Ukraine frees Russian sailors after seizing tanker

Kiev says ship was involved in Russia’s detention of its boats and servicemen last year

 The Russian tanker Nika Spirit in the port of Izmail, Ukraine. The vessel,  formerly named Neyma,  was detained by  Ukrainian security services for its  suspected involvement in Russia’s capture last year of three Ukrainian naval ships and their 24 crew

The Russian tanker Nika Spirit in the port of Izmail, Ukraine. The vessel, formerly named Neyma, was detained by Ukrainian security services for its suspected involvement in Russia’s capture last year of three Ukrainian naval ships and their 24 crew

 

Ukraine released 10 Russian sailors after seizing their tanker on Thursday over its suspected involvement in Russia’s capture last year of three Ukrainian naval ships and their 24 crewmen.

Ukraine’s SBU security service published footage showing its officers and military prosecutors in the Danube river port of Izmail boarding the Russian-flagged tanker Nika Spirit, which Kiev believes figured in last November’s events under the name Neyma.

The SBU said a Ukrainian court sanctioned a search of the tanker “to remove documents from the ship, recordings of radio conversations from the time of the clash and logbooks. Members of the crew were questioned and documents crucial to establishing the truth of the case were removed.”

Russian politicians and diplomats swiftly warned that Ukraine’s actions could further damage relations between the two states, who are now discussing the release of the 24 Ukrainian servicemen as part of a possible prisoner exchange.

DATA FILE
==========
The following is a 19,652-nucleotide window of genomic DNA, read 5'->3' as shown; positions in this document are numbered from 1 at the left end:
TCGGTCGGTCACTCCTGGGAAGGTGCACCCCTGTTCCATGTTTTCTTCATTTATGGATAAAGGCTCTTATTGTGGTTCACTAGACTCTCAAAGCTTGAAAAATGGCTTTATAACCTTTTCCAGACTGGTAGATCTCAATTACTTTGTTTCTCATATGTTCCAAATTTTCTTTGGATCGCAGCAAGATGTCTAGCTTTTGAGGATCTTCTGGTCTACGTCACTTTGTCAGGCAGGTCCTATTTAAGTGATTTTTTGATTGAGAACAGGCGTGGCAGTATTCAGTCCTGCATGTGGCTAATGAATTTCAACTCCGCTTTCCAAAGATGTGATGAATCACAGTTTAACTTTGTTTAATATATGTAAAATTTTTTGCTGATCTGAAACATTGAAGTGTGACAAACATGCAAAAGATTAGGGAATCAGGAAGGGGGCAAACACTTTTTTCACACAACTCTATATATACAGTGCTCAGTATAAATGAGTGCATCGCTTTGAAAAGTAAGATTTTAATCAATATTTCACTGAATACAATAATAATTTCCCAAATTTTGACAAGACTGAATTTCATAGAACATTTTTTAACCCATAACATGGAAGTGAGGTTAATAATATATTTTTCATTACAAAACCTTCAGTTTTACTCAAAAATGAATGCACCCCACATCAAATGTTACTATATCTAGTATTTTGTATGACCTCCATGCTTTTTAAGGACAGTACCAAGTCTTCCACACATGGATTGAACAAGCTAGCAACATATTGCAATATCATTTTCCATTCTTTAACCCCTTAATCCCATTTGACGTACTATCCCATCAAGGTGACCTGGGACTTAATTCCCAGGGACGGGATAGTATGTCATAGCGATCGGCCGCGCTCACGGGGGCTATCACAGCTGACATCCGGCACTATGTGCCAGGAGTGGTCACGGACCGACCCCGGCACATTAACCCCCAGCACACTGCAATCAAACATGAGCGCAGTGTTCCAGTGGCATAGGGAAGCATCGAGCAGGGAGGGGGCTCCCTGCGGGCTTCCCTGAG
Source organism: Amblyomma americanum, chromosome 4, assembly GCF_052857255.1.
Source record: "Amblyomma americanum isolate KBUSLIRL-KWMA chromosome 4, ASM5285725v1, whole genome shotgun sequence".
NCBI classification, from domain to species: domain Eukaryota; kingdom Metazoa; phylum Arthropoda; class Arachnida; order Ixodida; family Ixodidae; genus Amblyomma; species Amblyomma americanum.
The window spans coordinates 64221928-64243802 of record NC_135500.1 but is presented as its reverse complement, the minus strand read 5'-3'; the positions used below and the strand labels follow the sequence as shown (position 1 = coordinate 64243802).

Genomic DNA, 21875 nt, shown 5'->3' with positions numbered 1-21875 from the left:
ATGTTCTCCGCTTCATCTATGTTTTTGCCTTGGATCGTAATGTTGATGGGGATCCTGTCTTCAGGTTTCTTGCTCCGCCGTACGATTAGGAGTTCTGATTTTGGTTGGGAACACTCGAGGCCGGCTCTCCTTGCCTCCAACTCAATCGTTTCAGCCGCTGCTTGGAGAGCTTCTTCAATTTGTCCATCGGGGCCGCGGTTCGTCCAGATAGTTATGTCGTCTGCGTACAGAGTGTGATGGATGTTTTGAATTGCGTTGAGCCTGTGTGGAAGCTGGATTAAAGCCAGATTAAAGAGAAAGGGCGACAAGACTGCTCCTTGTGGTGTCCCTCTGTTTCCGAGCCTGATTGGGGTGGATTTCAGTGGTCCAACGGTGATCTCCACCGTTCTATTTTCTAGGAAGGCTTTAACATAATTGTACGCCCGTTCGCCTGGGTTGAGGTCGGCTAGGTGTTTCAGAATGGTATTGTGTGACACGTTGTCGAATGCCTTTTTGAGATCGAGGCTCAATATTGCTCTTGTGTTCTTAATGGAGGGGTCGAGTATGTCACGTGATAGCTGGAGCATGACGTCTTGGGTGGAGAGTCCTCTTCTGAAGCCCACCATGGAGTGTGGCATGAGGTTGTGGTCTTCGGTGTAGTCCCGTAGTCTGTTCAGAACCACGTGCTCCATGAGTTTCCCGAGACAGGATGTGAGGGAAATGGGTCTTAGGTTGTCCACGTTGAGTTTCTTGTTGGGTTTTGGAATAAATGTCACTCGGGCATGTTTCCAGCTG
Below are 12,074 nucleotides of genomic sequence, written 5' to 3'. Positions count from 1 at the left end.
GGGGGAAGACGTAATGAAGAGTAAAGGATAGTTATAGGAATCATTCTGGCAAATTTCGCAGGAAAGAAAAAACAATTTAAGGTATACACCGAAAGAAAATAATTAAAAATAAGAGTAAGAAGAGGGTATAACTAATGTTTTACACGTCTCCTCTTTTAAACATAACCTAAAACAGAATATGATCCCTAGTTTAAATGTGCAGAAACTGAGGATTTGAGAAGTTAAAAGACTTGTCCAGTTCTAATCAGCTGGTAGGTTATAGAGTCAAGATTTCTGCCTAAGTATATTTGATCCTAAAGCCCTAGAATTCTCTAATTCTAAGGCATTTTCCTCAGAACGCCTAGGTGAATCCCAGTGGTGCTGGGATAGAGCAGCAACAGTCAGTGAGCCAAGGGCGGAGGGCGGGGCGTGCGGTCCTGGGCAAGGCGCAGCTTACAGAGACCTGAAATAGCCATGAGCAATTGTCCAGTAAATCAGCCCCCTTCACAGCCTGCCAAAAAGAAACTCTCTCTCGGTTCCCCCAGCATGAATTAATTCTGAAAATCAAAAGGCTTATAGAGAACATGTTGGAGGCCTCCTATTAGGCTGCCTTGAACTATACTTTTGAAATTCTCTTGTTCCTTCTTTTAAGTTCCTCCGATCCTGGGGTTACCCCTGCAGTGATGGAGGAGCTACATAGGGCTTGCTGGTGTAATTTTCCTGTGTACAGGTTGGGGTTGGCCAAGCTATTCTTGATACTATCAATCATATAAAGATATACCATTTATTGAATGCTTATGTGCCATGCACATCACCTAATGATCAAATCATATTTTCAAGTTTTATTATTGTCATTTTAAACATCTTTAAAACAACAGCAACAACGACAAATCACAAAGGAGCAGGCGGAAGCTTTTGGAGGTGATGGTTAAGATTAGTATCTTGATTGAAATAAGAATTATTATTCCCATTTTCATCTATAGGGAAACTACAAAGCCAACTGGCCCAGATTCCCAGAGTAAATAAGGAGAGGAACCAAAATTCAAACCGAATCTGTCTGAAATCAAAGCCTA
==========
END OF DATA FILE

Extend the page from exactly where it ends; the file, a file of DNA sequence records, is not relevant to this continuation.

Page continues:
“If we are talking about Russians being taken hostage then it will be viewed as the most flagrant breach of international law, and they won’t have to wait long for the consequences,” Russia’s foreign ministry told the Ria news agency.

Within hours Russia’s human rights ombudswoman Tatyana Moskalkova announced that the sailors had crossed the nearby Ukrainian border into Moldova, and would soon return from there to Moscow.

“They were not detained, no procedural complaints were made against them for breaking administrative, criminal or civil law. They checked their passports and put them on a bus,” she said.

The SBU said the ship – which was still in Izmail – was “considered to be a piece of material evidence [and] a petition to a court for its seizure is being prepared”.

An unnamed source in Ukraine’s law enforcement agencies confirmed to the Ukrainska Pravda news outlet that the sailors had been released because there was no evidence that they had been on board the tanker on November 25th, 2018.

Naval ships

On that day, the SBU alleges, the vessel was used to block the mouth of the Kerch Strait to prevent three Ukrainian naval ships sailing from the Black Sea to one of country’s ports on the Sea of Azov, which Russia and Ukraine share.

Russian coast guard boats then rammed and fired on the Ukrainian ships before seizing them and their crewmen, at least two of whom were injured in the clash.

All those captured are now on trial in Russia for illegally entering its territorial waters – a charge which they deny.

Kiev says the sailors are among scores of Ukrainians who are being held illegally in Russia. Talks over their release have intensified in recent weeks, and Ukraine’s new president, Volodymyr Zelenskiy, discussed the issue in a phone call with Russian counterpart Vladimir Putin this month.